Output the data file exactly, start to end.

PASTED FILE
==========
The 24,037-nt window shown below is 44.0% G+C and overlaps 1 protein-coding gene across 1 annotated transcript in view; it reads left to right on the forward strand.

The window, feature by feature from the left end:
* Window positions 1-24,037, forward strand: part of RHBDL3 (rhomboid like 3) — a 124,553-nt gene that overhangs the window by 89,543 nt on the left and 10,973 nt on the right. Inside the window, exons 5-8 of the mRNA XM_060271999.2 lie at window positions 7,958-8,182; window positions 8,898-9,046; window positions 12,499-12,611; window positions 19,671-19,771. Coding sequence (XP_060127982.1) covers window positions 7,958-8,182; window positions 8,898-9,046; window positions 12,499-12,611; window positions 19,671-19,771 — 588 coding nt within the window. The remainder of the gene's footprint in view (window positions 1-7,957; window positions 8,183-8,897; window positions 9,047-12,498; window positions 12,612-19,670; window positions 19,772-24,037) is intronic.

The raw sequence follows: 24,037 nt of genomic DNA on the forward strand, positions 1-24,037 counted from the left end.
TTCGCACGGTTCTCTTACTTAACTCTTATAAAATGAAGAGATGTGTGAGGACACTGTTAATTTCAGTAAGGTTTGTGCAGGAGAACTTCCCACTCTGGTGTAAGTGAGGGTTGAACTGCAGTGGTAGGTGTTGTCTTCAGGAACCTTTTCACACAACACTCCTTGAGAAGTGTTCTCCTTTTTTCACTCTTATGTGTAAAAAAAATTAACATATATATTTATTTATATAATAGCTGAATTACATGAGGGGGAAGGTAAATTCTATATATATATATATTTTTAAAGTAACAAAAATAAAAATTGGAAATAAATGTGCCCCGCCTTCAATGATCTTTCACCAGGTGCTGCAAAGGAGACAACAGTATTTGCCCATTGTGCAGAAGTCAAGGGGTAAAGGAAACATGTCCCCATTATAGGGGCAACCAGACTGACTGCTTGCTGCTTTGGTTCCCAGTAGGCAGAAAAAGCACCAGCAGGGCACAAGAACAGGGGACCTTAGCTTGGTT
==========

The 24,037-nt window shown below is 44.0% G+C and overlaps 1 protein-coding gene across 1 annotated transcript in view; it reads left to right on the forward strand.

The window, feature by feature from the left end:
* Window positions 1-24,037, forward strand: part of RHBDL3 (rhomboid like 3) — a 124,553-nt gene that overhangs the window by 89,543 nt on the left and 10,973 nt on the right. Inside the window, exons 5-8 of the mRNA XM_060271999.2 lie at window positions 7,958-8,182; window positions 8,898-9,046; window positions 12,499-12,611; window positions 19,671-19,771. Coding sequence (XP_060127982.1) covers window positions 7,958-8,182; window positions 8,898-9,046; window positions 12,499-12,611; window positions 19,671-19,771 — 588 coding nt within the window. The remainder of the gene's footprint in view (window positions 1-7,957; window positions 8,183-8,897; window positions 9,047-12,498; window positions 12,612-19,670; window positions 19,772-24,037) is intronic.

The raw sequence follows: 24,037 nt of genomic DNA on the forward strand, positions 1-24,037 counted from the left end.
TTCGCACGGTTCTCTTACTTAACTCTTATAAAATGAAGAGATGTGTGAGGACACTGTTAATTTCAGTAAGGTTTGTGCAGGAGAACTTCCCACTCTGGTGTAAGTGAGGGTTGAACTGCAGTGGTAGGTGTTGTCTTCAGGAACCTTTTCACACAACACTCCTTGAGAAGTGTTCTCCTTTTTTCACTCTTATGTGTAAAAAAAATTAACATATATATTTATTTATATAATAGCTGAATTACATGAGGGGGAAGGTAAATTCTATATATATATATATTTTTAAAGTAACAAAAATAAAAATTGGAAATAAATGTGCCCCGCCTTCAATGATCTTTCACCAGGTGCTGCAAAGGAGACAACAGTATTTGCCCATTGTGCAGAAGTCAAGGGGTAAAGGAAACATGTCCCCATTATAGGGGCAACCAGACTGACTGCTTGCTGCTTTGGTTCCCAGTAGGCAGAAAAAGCACCAGCAGGGCACAAGAACAGGGGACCTTAGCTTGGTT